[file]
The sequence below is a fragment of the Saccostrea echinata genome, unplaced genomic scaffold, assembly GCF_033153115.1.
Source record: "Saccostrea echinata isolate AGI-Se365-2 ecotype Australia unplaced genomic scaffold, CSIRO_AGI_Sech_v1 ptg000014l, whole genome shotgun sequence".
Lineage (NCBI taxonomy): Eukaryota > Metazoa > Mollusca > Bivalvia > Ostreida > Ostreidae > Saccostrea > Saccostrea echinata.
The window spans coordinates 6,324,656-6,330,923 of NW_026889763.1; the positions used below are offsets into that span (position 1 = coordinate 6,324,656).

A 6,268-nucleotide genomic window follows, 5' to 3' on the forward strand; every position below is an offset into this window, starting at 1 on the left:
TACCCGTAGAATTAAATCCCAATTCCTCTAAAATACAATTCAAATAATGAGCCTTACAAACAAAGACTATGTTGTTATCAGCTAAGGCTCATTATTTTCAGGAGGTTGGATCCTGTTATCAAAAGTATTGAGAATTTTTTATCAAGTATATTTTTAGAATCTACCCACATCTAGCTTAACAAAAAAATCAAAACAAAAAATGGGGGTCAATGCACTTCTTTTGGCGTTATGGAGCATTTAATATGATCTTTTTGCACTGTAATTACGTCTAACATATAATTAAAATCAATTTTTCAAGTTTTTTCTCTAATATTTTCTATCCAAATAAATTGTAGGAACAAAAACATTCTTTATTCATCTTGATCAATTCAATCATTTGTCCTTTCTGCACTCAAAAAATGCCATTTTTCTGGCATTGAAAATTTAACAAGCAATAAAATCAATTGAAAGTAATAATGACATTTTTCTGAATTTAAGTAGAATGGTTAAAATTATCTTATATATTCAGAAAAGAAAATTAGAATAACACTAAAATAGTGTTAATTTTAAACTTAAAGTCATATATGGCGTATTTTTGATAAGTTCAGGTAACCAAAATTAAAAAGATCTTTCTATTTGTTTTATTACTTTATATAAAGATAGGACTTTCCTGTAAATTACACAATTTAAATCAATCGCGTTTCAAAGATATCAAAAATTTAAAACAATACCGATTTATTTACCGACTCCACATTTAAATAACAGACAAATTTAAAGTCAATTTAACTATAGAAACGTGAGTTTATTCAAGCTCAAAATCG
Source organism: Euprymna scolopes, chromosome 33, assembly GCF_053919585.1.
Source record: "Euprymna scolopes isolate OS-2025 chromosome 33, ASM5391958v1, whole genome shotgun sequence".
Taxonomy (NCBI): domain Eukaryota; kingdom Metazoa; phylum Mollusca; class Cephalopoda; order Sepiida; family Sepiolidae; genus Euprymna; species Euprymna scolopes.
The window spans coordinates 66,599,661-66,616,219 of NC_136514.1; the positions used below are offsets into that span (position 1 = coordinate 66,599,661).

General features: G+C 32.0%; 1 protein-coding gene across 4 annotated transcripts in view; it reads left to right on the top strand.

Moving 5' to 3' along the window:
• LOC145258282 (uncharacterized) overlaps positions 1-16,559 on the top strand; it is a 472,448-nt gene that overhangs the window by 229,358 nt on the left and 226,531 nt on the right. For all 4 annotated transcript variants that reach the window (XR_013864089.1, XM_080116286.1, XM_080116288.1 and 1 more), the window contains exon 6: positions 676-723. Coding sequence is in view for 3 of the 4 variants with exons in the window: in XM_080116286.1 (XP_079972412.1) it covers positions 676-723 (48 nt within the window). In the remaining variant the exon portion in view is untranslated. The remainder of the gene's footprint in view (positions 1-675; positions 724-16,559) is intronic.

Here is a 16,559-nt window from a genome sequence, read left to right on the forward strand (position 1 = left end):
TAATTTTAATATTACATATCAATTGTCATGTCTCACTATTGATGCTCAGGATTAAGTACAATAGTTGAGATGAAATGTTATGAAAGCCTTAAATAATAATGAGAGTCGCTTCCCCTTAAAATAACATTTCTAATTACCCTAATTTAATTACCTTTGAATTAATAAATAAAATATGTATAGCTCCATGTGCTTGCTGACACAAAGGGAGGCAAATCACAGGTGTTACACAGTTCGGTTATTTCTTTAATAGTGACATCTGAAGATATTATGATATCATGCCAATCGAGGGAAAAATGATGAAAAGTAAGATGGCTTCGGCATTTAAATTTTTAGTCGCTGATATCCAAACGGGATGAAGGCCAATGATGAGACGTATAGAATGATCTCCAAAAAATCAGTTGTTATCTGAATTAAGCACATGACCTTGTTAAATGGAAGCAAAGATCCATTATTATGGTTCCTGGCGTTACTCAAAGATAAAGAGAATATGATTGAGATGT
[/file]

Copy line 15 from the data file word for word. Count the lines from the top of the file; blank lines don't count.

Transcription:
TAATTTTAATATTACATATCAATTGTCATGTCTCACTATTGATGCTCAGGATTAAGTACAATAGTTGAGATGAAATGTTATGAAAGCCTTAAATAATAATGAGAGTCGCTTCCCCTTAAAATAACATTTCTAATTACCCTAATTTAATTACCTTTGAATTAATAAATAAAATATGTATAGCTCCATGTGCTTGCTGACACAAAGGGAGGCAAATCACAGGTGTTACACAGTTCGGTTATTTCTTTAATAGTGACATCTGAAGATATTATGATATCATGCCAATCGAGGGAAAAATGATGAAAAGTAAGATGGCTTCGGCATTTAAATTTTTAGTCGCTGATATCCAAACGGGATGAAGGCCAATGATGAGACGTATAGAATGATCTCCAAAAAATCAGTTGTTATCTGAATTAAGCACATGACCTTGTTAAATGGAAGCAAAGATCCATTATTATGGTTCCTGGCGTTACTCAAAGATAAAGAGAATATGATTGAGATGT